Guden tag dear community and big smiles from Germany! :)) We have officially arrived, ich bin angekommen, and are off to a wonderful start to our project!

While other posts can cover the community magic of the two centers we have visited, I can’t help but share some of the more fun and funny side stories and excursions on our trip so far.

Where to begin?! First off, we departed our temporary work-life as the resident practitioners at A Quiet Place Molalla, (in northwest Oregon), in a haste but with boundless warmth in our hearts. Our experience there was one of great joy, along with unbelievable generosity from the Quiet Place community and the wider Sangha in Oregon. Practicing with the community there set a beautiful tone and a gas tank full of gratitude for us to go out into the world to discover community … Thank you to everyone that was part of our Oregon chapter.

After packing every inch of David’s 2005 Hyundai Accent, we made the 5-hour car trip to Bellingham, WA, to say one final farewell, (and multiple hugs) to my parents, to leave the rest of our belongings at my Dad’s house (not the first time in my life), and to pack for the next 8 + months of our international mindfulness tour. Astonishing that I can survive 8 months with just one bag!!

Just a shuttle, plane trip, and a train ride away we found ourselves on the bustling streets of New York City. While en route to our first community on the East Coast, we squeezed in a short and last visit with my Brother who I won’t be seeing for the next whole year.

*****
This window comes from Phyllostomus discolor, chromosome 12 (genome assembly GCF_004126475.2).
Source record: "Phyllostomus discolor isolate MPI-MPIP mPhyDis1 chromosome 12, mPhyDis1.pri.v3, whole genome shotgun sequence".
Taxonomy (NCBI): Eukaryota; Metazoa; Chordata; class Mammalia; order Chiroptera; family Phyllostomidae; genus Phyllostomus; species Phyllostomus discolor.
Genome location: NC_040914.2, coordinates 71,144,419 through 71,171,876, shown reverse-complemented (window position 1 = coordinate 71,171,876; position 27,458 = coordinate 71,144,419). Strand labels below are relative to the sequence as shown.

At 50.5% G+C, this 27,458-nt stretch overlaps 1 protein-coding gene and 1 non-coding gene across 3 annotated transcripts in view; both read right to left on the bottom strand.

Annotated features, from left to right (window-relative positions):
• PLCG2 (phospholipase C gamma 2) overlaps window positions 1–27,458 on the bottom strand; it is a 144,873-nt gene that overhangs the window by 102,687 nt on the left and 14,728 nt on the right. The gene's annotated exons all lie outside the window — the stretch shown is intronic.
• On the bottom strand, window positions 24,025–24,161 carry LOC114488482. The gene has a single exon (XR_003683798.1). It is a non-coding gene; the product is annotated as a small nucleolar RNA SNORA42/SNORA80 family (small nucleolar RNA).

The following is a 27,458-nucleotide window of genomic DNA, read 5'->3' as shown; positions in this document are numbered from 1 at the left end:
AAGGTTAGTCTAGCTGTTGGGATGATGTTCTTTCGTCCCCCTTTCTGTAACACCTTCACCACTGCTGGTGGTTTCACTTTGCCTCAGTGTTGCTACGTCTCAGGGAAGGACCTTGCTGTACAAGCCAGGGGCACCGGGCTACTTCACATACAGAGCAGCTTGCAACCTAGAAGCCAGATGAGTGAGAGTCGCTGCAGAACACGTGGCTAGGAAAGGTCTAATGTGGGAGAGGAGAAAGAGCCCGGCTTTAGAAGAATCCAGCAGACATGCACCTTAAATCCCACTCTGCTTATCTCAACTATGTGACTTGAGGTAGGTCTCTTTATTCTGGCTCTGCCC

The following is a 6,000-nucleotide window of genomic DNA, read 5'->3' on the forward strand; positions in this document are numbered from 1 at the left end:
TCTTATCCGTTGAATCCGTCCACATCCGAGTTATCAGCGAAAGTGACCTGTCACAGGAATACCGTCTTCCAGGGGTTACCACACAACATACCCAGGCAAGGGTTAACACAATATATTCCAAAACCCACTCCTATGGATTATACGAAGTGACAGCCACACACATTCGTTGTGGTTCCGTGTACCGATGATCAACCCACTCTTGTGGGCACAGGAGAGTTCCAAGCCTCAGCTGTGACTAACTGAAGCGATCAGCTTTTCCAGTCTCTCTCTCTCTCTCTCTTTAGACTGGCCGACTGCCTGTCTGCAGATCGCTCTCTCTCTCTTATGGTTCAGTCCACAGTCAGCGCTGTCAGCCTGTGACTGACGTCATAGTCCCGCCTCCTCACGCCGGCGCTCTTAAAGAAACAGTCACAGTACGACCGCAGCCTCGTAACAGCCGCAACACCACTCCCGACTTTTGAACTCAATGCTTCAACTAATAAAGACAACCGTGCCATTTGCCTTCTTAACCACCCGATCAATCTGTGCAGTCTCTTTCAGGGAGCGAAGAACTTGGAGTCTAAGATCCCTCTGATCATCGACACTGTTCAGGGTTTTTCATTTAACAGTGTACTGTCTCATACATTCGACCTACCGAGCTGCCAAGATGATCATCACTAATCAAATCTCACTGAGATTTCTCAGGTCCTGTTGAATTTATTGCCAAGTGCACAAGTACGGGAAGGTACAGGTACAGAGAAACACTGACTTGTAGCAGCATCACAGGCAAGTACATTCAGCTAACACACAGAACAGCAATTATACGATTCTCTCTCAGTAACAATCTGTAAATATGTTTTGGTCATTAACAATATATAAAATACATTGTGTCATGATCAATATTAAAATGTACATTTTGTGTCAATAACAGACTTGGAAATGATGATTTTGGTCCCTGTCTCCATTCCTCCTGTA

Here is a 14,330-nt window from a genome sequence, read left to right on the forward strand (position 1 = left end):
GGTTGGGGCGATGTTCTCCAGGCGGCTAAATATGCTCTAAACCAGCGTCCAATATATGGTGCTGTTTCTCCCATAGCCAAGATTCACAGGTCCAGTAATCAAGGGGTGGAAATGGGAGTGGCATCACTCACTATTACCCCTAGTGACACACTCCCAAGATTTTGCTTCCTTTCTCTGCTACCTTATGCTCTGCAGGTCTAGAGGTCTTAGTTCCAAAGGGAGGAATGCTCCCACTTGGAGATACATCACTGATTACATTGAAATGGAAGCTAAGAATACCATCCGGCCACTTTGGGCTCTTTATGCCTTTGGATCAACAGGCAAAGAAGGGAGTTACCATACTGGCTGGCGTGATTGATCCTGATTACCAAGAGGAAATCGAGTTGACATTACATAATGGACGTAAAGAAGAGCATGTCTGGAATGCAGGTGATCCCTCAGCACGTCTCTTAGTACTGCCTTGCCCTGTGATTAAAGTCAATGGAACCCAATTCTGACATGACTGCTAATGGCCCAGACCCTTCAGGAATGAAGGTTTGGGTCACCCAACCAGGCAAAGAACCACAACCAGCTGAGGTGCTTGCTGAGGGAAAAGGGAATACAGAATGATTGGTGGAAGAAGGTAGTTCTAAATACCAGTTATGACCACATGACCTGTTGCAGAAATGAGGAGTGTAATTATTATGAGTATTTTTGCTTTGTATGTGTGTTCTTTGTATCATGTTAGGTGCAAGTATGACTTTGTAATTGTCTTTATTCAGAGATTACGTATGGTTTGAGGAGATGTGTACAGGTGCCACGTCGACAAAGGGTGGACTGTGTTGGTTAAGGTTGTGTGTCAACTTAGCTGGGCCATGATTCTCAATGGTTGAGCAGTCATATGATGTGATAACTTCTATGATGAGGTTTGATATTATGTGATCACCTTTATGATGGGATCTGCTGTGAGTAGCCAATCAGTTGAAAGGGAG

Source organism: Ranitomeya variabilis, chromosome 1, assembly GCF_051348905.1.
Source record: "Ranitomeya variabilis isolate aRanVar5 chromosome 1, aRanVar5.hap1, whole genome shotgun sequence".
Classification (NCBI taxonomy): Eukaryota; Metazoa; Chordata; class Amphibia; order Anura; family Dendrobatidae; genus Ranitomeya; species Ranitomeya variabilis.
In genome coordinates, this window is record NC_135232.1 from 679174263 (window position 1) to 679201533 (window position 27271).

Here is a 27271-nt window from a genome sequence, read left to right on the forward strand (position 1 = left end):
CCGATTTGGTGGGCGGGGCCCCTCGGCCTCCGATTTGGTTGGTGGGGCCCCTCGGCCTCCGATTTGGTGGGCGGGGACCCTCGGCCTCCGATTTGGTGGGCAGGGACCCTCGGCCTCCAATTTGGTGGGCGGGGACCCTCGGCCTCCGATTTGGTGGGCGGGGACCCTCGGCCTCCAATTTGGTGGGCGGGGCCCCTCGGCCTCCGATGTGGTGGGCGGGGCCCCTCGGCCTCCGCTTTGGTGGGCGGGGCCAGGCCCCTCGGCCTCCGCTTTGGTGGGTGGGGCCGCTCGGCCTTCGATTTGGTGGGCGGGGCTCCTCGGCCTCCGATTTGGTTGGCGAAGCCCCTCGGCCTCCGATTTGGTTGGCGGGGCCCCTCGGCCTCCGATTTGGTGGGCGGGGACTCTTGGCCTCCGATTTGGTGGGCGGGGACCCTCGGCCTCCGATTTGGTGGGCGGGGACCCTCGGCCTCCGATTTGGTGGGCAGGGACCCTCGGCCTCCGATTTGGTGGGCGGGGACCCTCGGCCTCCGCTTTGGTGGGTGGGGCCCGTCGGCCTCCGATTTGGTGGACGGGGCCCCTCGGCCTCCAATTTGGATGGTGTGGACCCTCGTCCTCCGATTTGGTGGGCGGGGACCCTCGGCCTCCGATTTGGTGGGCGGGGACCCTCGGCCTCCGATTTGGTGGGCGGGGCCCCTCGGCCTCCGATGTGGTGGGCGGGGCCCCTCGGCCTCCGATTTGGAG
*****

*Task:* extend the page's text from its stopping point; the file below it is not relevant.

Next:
Being in New York is a bit like visiting the circus, there is so much to look at and be amazed by, and so many sensations being roused.

Looking up at the tall sky scrapers is like peering up at the trapeze artists standing on high on their miniature platforms, in sheer awe at the height they and these structures can take. Very occasionally even New Yorkers will take a brief pause in midst of their busy lives to pay respect to the high rises that make this city so famous.

And the New York metro is a clown circus during rush hour. Everyone going every which way, complete and udder madness if you’re not used to it, resembling a true daily life circus, yet somehow there is a system to it all.

After this brief and intense city visit, (including a wonderful stay with my Bro and his partner), we made our first ‘official’ stop on our world tour project: Morning Sun Mindfulness Community. As we entered the serene peace and quiet of the forest, this calm blanket began to ground us once again in the energy of mindfulness.

Morning Sun, situated in southwest New Hampshire, spans 250 acres of forest which includes protected land that cannot be developed or built on. The combination of natural beauty, depth of practice offered by the community, and tremendous warmth and ease, makes it a shining example of the kind of community where I hope to put down roots someday. After a beautiful yet quick farewell to the Morning Sun crew, we bussed it to Logan International Airport in Boston for our red-eye flight to Frankfurt.